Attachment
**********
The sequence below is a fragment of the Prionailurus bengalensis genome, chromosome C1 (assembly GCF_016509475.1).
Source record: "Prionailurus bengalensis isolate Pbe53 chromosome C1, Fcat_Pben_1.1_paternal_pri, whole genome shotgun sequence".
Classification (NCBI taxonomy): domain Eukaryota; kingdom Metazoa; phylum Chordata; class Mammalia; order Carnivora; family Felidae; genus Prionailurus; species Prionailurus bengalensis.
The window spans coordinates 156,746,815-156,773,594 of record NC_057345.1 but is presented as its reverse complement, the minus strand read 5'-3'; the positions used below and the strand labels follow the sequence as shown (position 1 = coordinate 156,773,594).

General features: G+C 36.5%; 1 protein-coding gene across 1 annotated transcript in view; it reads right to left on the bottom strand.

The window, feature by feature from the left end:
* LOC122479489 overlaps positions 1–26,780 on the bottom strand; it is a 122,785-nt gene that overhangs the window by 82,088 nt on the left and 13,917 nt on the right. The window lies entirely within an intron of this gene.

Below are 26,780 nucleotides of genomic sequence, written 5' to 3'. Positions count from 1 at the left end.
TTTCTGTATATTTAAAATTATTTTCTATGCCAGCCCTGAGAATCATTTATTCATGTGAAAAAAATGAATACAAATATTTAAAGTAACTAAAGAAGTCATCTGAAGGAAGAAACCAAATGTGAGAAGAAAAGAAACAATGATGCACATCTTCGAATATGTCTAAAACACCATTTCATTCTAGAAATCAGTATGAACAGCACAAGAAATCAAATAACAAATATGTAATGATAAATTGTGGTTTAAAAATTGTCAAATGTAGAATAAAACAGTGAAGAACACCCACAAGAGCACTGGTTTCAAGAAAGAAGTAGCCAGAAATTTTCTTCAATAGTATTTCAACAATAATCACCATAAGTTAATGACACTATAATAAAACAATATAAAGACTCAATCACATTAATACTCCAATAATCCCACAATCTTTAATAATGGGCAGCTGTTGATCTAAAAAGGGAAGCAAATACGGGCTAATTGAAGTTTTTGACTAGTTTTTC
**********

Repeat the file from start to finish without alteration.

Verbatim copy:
The sequence below is a fragment of the Prionailurus bengalensis genome, chromosome C1 (assembly GCF_016509475.1).
Source record: "Prionailurus bengalensis isolate Pbe53 chromosome C1, Fcat_Pben_1.1_paternal_pri, whole genome shotgun sequence".
Classification (NCBI taxonomy): domain Eukaryota; kingdom Metazoa; phylum Chordata; class Mammalia; order Carnivora; family Felidae; genus Prionailurus; species Prionailurus bengalensis.
The window spans coordinates 156,746,815-156,773,594 of record NC_057345.1 but is presented as its reverse complement, the minus strand read 5'-3'; the positions used below and the strand labels follow the sequence as shown (position 1 = coordinate 156,773,594).

General features: G+C 36.5%; 1 protein-coding gene across 1 annotated transcript in view; it reads right to left on the bottom strand.

The window, feature by feature from the left end:
* LOC122479489 overlaps positions 1–26,780 on the bottom strand; it is a 122,785-nt gene that overhangs the window by 82,088 nt on the left and 13,917 nt on the right. The window lies entirely within an intron of this gene.

Below are 26,780 nucleotides of genomic sequence, written 5' to 3'. Positions count from 1 at the left end.
TTTCTGTATATTTAAAATTATTTTCTATGCCAGCCCTGAGAATCATTTATTCATGTGAAAAAAATGAATACAAATATTTAAAGTAACTAAAGAAGTCATCTGAAGGAAGAAACCAAATGTGAGAAGAAAAGAAACAATGATGCACATCTTCGAATATGTCTAAAACACCATTTCATTCTAGAAATCAGTATGAACAGCACAAGAAATCAAATAACAAATATGTAATGATAAATTGTGGTTTAAAAATTGTCAAATGTAGAATAAAACAGTGAAGAACACCCACAAGAGCACTGGTTTCAAGAAAGAAGTAGCCAGAAATTTTCTTCAATAGTATTTCAACAATAATCACCATAAGTTAATGACACTATAATAAAACAATATAAAGACTCAATCACATTAATACTCCAATAATCCCACAATCTTTAATAATGGGCAGCTGTTGATCTAAAAAGGGAAGCAAATACGGGCTAATTGAAGTTTTTGACTAGTTTTTC